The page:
Paulo Verardi

Paulo Verardi. Photo by Cameron Faustman.

As a college student in Brazil, Paulo Verardi, associate professor in the Department of Pathobiology and Veterinary Science, participated in a polio vaccination campaign, which sparked his interest in virology. He says, “I was going into the field and vaccinating children. I witnessed how vaccines provide such a great benefit to so many people.”

With an undergraduate degree in biological sciences and a PhD in comparative pathology, Verardi began working on vaccine development as part of his postdoctoral work at the University of California, Davis. When he joined the College in 2008, he continued with his research in the development of safer vaccines as a member of the Center of Excellence for Vaccine Research (CEVR).

Verardi develops vaccines for both animal and human diseases. He says, “The connection between animals and humans is an important one. We do not live in an isolated world. More than 60 percent of human diseases originate from animals, including the Ebola virus.”

“Whenever there is an outbreak, more attention is placed on the infectious disease field,” Verardi states. “But vaccine advancement requires years of research and clinical trials.”

“My primary focus is the development of safer, but effective, live viral vectors for vaccines and cancer therapies that incorporate built-in SMART molecular safety mechanisms,” he says. “The most effective viral vaccines tend to be live replicating viruses,” Verardi points out. These live replicating viruses are the vectors, or carriers, of the antigens that elicit the protective immune responses on the recipients of the vaccine.

SMART stands for Safety Mechanism Assisted by the Repressor of Tetracycline. Tetracycline is a common antibiotic that is used in developing these vaccines. Its role is to either repress or induce gene expression and viral replication.

Monkey kidney cells infected with a vaccinia virus expressing a red fluorescent protein.

Monkey kidney cells infected with a vaccinia virus expressing a red fluorescent protein.

After a vaccine is administered, the viral replication process begins, stimulating the immune system to produce responses such as antibodies against the antigens expressed by the virus. In most cases, vaccines are safe and highly effective. But some individuals are susceptible to side effects.

Smallpox is considered to be eradicated, but there is still a need for a safe vaccine should there ever be a re-emergence and for the routine vaccination of military personnel serving abroad. While the standard smallpox vaccine is quite effective, it can cause severe reactions in some, and over the past few decades, the population has acquired a higher risk of adverse reactions to the current vaccine.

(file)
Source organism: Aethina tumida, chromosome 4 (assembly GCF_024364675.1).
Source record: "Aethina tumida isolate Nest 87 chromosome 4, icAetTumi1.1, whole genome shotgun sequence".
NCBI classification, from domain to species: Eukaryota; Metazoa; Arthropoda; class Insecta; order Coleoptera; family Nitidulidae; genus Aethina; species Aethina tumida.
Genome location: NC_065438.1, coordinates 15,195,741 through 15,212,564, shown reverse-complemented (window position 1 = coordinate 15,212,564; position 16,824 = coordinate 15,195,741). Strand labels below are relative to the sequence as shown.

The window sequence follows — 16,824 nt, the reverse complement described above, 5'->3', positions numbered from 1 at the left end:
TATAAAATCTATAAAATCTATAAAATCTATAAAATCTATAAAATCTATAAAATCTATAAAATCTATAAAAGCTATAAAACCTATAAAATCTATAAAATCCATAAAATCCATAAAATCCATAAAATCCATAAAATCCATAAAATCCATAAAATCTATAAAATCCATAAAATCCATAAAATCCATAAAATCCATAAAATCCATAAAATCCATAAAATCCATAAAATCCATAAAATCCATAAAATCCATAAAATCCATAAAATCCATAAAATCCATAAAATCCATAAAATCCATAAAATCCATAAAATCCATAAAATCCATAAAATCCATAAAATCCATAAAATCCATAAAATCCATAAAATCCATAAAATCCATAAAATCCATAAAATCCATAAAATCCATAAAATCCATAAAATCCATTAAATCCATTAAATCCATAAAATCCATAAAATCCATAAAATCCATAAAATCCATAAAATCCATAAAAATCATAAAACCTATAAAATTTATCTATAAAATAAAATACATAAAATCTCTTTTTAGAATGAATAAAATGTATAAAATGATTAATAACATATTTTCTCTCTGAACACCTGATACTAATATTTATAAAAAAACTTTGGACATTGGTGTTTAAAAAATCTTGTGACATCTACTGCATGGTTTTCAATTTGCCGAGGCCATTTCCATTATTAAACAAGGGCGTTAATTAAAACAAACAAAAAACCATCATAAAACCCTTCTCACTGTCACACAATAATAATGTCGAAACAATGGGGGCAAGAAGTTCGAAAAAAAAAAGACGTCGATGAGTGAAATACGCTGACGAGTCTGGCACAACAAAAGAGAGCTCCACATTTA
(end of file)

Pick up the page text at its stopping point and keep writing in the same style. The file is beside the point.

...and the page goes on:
Researchers are typically prohibited from working with the actual smallpox virus, so to develop a safer smallpox vaccine, Verardi works with vaccinia virus (VACV), the current smallpox vaccine. While viruses are not usually affected by antibiotics, he has developed VAVC as a viral vector whose replication is either induced or repressed in the presence of antibiotics.

For instance, when the vaccine is developed to make the viral vector susceptible to an antibiotic, should a person develop side effects, tetracyclines could be administered, which would effectively stop viral replication and wipe out the virus.

The opposite would apply if the vaccine were made antibiotic inducible. The vaccine virus would then only replicate if the person were first given antibiotics. Withdrawal of the antibiotic would stop any viral replication. This type of vaccine would be used when small, targeted groups of individuals needed inoculation, as in the case of military personnel.

SMART vaccines are safer for those administering the vaccine treatment to humans or animals. In addition, in situations where contact with a person recently vaccinated might expose others to the virus, the exposed individuals could be treated with antibiotics to prevent them from becoming infected.

Verardi is also using SMART techniques to develop safer immunotherapies with fewer complications for patients. Verardi points out that VACV works well for gene therapy applications: it is easy to work with in a laboratory setting, it is also thermally stable and elicits strong immune responses. Immunotherapies include therapeutic vectors that stimulate immune responses to cancers, and oncolytic treatment, where a genetically modified virus is used to destroy cancer cells.

Verardi’s SMART vaccine development has been funded by NIH, US Department of Defense and the UConn Research Foundation.

In a new project funded by USDA, Verardi is researching a single-vector vaccine to protect cattle against four bovine respiratory diseases, including parainfluenza-3 virus, bovine respiratory syncytial virus, bovine herpesvirus 1 and bovine viral diarrhea virus.

The application of one inoculation to treat multiple cattle diseases would be safer and cost effective for farmers and producers. Should initial research prove successful, the project will be expanded to include animal trials of this 4-in-1 vaccine.

“These animal studies give us insight into human diseases as well,” Verardi says. “That is why we learn and collaborate with other researchers. Everything is interrelated. We even share immune components with Drosophila, the common fruit fly.”

By Kim Markesich